Religious Freedom in the Time of Coronavirus

Story Stream
recent articles

On March 2, Bill de Blasio encouraged New Yorkers “to go on with your lives.”  The mayor of America’s largest city went so far as to offer specific suggestions on which films they should go see. Well into the second week of the month, when other big cities were banning gatherings and President Trump suspended travel to the U.S. from Europe, de Blasio continued to push the idea that business-as-usual was the best response to the emerging coronavirus epidemic. He resisted a push to shut down public schools so strongly that top aides launched a revolt.

Just days later, de Blasio, whose Democratic bid for president last year never found its footing, was castigating President Trump for failing to lift a finger “for his hometown.”

“I can’t be blunt enough,” the mayor said on “Meet the Press.” “If the president doesn’t act, people will die who would have lived otherwise.”

Barely two weeks had passed since he telegraphed his rare subway ride as a model for calming coronavirus misconceptions and fears. In another turn-around, on Sunday the mayor threatened that police would pull riders from crowded subway cars if they weren’t social distancing.

But de Blasio’s latest efforts to play catch-up has implications far beyond the New City metro area and will likely linger beyond the COVID-19 crisis. It’s sparked a national debate over the separation of church and state and the fundamental First Amendment guarantee that Americans shall have the right to free exercise of worship.

Speaking to city residents on Friday, the mayor issued a stern warning to religious leaders that he had ordered police to shut down services involving more than 10 people. If those participating refused, he promised fines, and then took it a step further, threatening to “permanently” halt the religious institutions’ ability to gather.

“I don’t say that with any joy,” said de Blasio, who was raised Catholic but now doesn’t belong to a church and prefers to call himself “spiritual” rather than religious. “It’s the last thing I would like to do, because I understand how important people’s faiths are to them, and we need our faith in this time of crisis. But we do not need gatherings that will endanger people.”

“Everyone has been instructed that if they see worship services going on, they will go to the officials of that congregation and inform them that they need to stop the services and disperse,” he continued. “If that does not happen, they will take additional action up to the point of fines and potentially closing the building permanently. Again, that will begin this weekend.”

It wasn’t so much the ban on religious gatherings that bothered spiritual leaders. Most churches, synagogues and mosques were already abiding by similar rules aimed at flattening the pandemic curve put in place across the nation. But the threat of closing down churches and other religious groups forever sparked the biggest backlash.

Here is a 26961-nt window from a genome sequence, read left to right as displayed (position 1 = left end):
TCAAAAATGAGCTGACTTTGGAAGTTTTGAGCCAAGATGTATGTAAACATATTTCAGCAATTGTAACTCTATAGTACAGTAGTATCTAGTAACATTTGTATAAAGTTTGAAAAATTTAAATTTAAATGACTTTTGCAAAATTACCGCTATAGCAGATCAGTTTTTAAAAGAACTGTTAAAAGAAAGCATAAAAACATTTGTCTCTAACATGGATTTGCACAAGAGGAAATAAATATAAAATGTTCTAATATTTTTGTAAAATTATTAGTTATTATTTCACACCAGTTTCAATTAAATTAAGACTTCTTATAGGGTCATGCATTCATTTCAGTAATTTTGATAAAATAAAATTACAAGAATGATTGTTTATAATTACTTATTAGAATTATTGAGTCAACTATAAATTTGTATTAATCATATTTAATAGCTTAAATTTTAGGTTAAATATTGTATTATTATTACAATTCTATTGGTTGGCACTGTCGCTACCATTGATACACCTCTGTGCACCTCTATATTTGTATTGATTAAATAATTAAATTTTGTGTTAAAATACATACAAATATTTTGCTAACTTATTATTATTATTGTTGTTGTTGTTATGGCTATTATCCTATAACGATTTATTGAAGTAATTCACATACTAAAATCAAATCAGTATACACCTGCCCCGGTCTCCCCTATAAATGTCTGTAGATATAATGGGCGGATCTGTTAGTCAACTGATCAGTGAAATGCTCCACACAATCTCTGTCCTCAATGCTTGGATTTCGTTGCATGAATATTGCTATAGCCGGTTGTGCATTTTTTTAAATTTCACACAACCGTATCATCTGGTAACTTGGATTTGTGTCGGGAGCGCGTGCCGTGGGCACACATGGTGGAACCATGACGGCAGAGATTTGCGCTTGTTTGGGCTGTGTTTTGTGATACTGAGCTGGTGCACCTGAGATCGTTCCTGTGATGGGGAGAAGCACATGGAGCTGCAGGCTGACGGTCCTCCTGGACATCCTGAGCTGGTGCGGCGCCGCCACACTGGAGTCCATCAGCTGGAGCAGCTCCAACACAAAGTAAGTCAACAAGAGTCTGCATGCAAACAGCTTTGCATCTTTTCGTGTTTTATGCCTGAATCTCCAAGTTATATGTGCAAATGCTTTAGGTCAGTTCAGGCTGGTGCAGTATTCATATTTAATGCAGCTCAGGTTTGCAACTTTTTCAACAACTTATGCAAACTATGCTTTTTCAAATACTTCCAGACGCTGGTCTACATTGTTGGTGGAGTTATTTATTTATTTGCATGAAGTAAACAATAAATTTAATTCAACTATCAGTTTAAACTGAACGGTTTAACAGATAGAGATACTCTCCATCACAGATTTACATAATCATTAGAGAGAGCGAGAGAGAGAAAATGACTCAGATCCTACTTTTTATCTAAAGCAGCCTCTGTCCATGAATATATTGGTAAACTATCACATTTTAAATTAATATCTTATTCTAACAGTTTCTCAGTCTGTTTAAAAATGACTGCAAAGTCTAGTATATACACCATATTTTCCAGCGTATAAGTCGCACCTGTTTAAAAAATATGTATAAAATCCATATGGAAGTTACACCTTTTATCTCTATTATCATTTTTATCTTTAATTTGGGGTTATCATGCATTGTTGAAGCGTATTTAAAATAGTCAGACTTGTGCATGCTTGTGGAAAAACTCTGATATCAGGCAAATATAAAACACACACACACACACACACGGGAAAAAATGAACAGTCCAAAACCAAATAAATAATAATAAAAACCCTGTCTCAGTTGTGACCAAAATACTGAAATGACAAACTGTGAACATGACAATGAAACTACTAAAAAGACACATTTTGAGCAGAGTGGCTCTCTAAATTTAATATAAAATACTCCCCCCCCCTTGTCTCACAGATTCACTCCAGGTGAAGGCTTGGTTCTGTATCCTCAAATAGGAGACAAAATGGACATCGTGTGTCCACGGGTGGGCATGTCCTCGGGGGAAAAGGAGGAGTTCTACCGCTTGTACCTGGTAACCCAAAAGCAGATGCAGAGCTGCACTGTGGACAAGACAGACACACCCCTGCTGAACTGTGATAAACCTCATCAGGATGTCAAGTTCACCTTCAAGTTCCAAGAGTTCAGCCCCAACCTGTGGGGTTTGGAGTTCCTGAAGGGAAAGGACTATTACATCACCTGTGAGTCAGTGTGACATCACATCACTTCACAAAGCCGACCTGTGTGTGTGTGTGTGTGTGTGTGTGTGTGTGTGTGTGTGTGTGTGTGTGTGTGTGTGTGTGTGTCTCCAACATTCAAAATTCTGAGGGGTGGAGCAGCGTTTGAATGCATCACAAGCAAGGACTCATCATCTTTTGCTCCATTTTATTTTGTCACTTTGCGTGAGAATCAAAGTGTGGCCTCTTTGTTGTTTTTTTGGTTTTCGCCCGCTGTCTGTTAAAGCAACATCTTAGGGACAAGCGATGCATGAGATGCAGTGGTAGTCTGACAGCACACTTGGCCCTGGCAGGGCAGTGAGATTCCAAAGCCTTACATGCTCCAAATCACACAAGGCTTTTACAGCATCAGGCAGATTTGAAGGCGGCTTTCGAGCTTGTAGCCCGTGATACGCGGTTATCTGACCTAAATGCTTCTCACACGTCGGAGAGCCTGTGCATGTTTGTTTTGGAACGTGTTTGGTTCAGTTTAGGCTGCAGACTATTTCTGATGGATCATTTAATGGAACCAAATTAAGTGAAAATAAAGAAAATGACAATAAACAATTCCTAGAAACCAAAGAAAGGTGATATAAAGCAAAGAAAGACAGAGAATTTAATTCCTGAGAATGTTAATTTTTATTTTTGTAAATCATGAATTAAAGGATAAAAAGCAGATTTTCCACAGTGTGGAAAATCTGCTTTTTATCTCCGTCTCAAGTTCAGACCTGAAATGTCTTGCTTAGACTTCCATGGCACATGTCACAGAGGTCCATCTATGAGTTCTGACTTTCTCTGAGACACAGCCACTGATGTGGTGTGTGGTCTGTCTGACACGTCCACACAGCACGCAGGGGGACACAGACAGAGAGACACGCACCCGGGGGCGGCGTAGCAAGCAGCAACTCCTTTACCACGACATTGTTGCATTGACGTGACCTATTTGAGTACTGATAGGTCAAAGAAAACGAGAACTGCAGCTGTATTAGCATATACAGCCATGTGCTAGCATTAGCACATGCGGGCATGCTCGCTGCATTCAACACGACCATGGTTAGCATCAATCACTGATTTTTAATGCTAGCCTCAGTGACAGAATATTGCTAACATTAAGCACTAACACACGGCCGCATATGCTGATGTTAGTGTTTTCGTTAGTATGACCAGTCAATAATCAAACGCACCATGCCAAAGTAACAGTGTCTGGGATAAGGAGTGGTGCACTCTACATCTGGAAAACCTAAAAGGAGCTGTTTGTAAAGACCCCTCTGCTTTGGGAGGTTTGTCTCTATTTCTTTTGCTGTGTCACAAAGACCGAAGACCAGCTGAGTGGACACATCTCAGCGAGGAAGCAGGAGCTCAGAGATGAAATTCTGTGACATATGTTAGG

The First Liberty Institute, a conservative organization focused on protecting Americans’ ability to practice the religion of their choice, said de Blasio’s statement crossed the line from protecting people in a pandemic to totalitarian action against churches and religious institutions. The group had earlier issued a memo asserting that churches should comply with government guidance against group gatherings while continuing to serve their communities as long as the rules are temporary and evenly applied to other large gatherings. The guidance was based on U.S. Supreme Court rulings clarifying that governments can never target or specifically disfavor religious entities.

“The American people will tolerate a lot during a national pandemic,” First Liberty said in a statement. “They will not tolerate government threats to permanently close houses of worship. Such careless talk by Major De Blasio harms the ability of church and state to work together.”

Other well-known religious leaders and Christian authors weighed in.

“Mayor de Blasio, you have overstepped your bounds,” declared an op-ed in the Christian Post.

“While I agree that churches & synagogues need to stay closed during this crisis, @NYCMayor De Blasio has radically overreached here,” tweeted Joel C. Rosenberg, an evangelical Christian and best-selling novelist. “No government official should threaten to close churches and synagogues permanently.”

The Family Research Council labeled de Blasio’s directive “completely disproportionate – not to mention … unconstitutional.” Kristen Waggoner of the Alliance Defending Freedom pointed out that most churches have willingly cooperated with federal , state and local government to slow the spread of the virus, but officials shouldn’t mistake the cooperation for the notion that the free exercise of religion is a “right of convenience or luxury enjoyed during good times.”